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« Reply #22 on: January 17, 2010, 02:22:39 PM »

What on Earth is this? Is it some sort of tsifteteli in slow motion?

Okay, at the beginning, it sounded nice, but the chanters in the video are just overdoing it.
Down with it.
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« Reply #23 on: January 17, 2010, 02:36:29 PM »

A rule of thumb:  If it's not prescribed by the Typicon, don't chant it.  As inoffensive as Terirem may be, using it in an Orthodox Liturgy is not warranted.

I tend to agree with this line of thinking.
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« Reply #24 on: January 17, 2010, 02:38:12 PM »

http://www.youtube.com/watch?v=ZX2M0Zmkd_Q

I quite like this one. I suppose I can understand how it (minus the instrumentation) could be conducive to prayer during an all-night vigil, where believers were concentrating on repetition of the Jesus Prayer or something similar.
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« Reply #25 on: January 17, 2010, 02:57:15 PM »

Another reason I love this forum ...  Grin

In 2001, I tape recorded an Internet Divine Liturgy broadcast from a GOA Church (in a Metropolis Cathedral) in the USA.  Before Communion, the chanters were doing the "te-ri-rem" which I thought was unusual.  Nine years later, this "te-ri-rem" finally has a term which I never heard of before yesterday.

I may not understand the pros/cons behind kratemata; however, the recorded broadcast is the only place that I've heard kratemata.
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« Reply #26 on: January 17, 2010, 03:16:27 PM »

http://www.youtube.com/watch?v=ZX2M0Zmkd_Q

I quite like this one. I suppose I can understand how it (minus the instrumentation) could be conducive to prayer during an all-night vigil, where believers were concentrating on repetition of the Jesus Prayer or something similar.
The video you posted is not Church music, it's Byzantine "secular" music ("Κοσμική-kosmiki-of the cosmos"). Khristodoulos Khalaris is a well known Greek musicologist/composer who has dedicated his entire life to interpret Byzantine music manuscripts of secular music he found in Athos and of ancient Greek music. A few samples of his work:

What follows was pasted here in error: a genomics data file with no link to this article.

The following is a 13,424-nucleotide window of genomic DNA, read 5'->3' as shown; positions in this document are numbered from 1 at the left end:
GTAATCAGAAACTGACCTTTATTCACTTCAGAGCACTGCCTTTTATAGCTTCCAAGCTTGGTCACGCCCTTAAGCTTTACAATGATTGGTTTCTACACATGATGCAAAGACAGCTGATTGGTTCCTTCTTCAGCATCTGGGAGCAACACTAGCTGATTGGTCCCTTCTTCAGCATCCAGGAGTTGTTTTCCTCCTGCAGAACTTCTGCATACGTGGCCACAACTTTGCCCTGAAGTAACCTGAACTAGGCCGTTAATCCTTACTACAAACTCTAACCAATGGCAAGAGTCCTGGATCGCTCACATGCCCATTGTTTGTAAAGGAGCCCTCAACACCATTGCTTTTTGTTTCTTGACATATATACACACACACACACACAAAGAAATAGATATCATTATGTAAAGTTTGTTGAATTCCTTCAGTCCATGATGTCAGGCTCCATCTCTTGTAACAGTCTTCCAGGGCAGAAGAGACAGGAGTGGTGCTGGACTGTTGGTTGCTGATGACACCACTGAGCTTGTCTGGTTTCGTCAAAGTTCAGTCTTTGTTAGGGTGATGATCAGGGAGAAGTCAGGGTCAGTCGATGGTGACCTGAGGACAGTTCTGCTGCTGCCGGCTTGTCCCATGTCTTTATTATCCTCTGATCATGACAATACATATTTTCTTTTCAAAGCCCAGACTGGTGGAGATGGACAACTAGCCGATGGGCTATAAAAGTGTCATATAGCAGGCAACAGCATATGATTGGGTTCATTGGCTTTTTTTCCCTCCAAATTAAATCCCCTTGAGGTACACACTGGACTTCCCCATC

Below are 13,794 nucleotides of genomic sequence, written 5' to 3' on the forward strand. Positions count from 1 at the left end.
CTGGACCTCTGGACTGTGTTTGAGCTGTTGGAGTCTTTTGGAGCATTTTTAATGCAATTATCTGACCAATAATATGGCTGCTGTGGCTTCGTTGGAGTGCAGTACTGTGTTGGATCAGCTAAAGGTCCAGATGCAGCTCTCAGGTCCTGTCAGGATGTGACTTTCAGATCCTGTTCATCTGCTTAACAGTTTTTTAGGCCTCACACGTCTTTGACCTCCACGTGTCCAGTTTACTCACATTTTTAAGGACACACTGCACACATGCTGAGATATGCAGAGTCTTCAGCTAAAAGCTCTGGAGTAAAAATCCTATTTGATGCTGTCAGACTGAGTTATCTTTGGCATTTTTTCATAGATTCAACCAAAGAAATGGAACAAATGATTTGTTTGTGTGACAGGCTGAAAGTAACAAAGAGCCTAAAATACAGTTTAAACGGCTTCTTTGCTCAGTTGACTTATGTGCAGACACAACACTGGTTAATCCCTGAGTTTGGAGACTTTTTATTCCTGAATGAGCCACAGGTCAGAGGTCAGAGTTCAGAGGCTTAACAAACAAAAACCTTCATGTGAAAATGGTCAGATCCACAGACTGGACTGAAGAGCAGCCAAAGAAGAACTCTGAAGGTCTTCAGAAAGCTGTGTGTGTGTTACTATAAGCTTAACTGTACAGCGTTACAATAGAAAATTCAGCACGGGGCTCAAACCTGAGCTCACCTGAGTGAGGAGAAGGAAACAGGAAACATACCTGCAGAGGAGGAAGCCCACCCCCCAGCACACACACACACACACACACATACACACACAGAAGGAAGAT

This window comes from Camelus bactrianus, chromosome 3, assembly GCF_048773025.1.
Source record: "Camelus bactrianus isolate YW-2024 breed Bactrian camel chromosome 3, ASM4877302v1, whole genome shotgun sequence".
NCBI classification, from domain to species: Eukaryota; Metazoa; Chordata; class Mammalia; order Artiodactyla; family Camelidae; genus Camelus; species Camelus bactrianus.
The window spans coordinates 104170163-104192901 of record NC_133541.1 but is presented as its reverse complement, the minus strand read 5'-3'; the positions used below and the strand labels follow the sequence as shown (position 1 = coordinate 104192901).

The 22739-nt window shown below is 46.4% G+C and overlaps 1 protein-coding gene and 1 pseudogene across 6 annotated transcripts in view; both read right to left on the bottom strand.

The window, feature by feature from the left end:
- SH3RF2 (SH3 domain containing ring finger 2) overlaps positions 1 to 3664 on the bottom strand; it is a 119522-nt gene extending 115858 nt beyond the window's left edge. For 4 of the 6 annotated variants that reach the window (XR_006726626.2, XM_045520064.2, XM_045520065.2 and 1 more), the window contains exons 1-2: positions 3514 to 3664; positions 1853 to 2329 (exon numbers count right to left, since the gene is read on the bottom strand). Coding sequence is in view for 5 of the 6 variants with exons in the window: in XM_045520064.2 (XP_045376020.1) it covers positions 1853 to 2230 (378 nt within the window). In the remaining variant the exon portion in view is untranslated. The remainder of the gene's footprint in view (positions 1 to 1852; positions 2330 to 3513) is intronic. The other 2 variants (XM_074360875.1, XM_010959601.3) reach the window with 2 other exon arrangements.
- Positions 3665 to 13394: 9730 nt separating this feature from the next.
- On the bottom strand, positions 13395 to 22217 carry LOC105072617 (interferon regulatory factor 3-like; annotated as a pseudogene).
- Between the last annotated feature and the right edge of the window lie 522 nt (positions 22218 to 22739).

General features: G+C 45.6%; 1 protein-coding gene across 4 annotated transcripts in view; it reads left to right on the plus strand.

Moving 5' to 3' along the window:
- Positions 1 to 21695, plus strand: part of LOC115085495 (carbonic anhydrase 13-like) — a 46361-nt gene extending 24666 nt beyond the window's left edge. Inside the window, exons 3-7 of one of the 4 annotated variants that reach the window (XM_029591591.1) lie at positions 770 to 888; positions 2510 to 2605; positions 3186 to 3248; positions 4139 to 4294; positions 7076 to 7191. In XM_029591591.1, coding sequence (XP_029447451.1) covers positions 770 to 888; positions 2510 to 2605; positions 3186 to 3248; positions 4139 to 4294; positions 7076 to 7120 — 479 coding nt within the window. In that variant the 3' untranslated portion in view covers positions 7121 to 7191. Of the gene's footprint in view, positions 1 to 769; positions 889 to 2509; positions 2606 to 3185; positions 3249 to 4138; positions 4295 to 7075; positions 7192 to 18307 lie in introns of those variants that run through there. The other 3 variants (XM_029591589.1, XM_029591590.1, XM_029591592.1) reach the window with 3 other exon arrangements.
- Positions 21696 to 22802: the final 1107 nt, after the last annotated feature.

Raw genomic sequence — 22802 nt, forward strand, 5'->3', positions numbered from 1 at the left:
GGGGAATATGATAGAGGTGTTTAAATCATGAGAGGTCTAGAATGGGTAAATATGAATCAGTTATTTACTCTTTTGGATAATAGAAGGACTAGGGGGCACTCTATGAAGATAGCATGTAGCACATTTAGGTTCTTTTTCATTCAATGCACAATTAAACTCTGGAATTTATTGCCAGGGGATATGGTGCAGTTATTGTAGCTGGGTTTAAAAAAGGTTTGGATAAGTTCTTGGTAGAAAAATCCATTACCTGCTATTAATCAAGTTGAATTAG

Ancient Greek music-Hymn to the Sun
http://www.youtube.com/watch?v=B5fN6ekycm8

Secular Byzantine Music-Emperor Nikephoros Phocas
http://www.youtube.com/watch?v=BJzhiAr7NQM

Secular Byzantine Music-Emperor Theophilos
http://www.youtube.com/watch?v=F8pbLPVZWko

Well known composers who composed both Ecclesiastical and Secular Music were st. John Koukouzelis and John Glykys  

As for the "kratemata", if they're well performed by chanters who know their job, they are pure masterpieces:
http://www.youtube.com/watch?v=0j07pdXbRf8
http://www.youtube.com/watch?v=YZB56qkfzJM
 







 
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« Reply #27 on: January 17, 2010, 06:02:55 PM »

Can any of you Greeks provide links to some great Pontian music for purchase from an English website?

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« Reply #28 on: January 17, 2010, 06:16:05 PM »

The video you posted is not Church music, it's Byzantine "secular" music ("Κοσμική-kosmiki-of the cosmos").

Isn't it the same melody chanted by Ketzetsis in the video posted above?
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« Reply #29 on: January 18, 2010, 09:28:29 AM »

The video you posted is not Church music, it's Byzantine "secular" music ("Κοσμική-kosmiki-of the cosmos").

Isn't it the same melody chanted by Ketzetsis in the video posted above?
I don't think so, the one chanted by Ketsentzis is in legetos and its form and melody are Ecclesiastical, the one you posted is definitely secular (it even reminds me of post-Byzantine Greek folk music).
Here's a kratema performed by Karamanis (a composition of Manuel Chrysaphes):
http://www.youtube.com/watch?v=9sLf7TSVZY8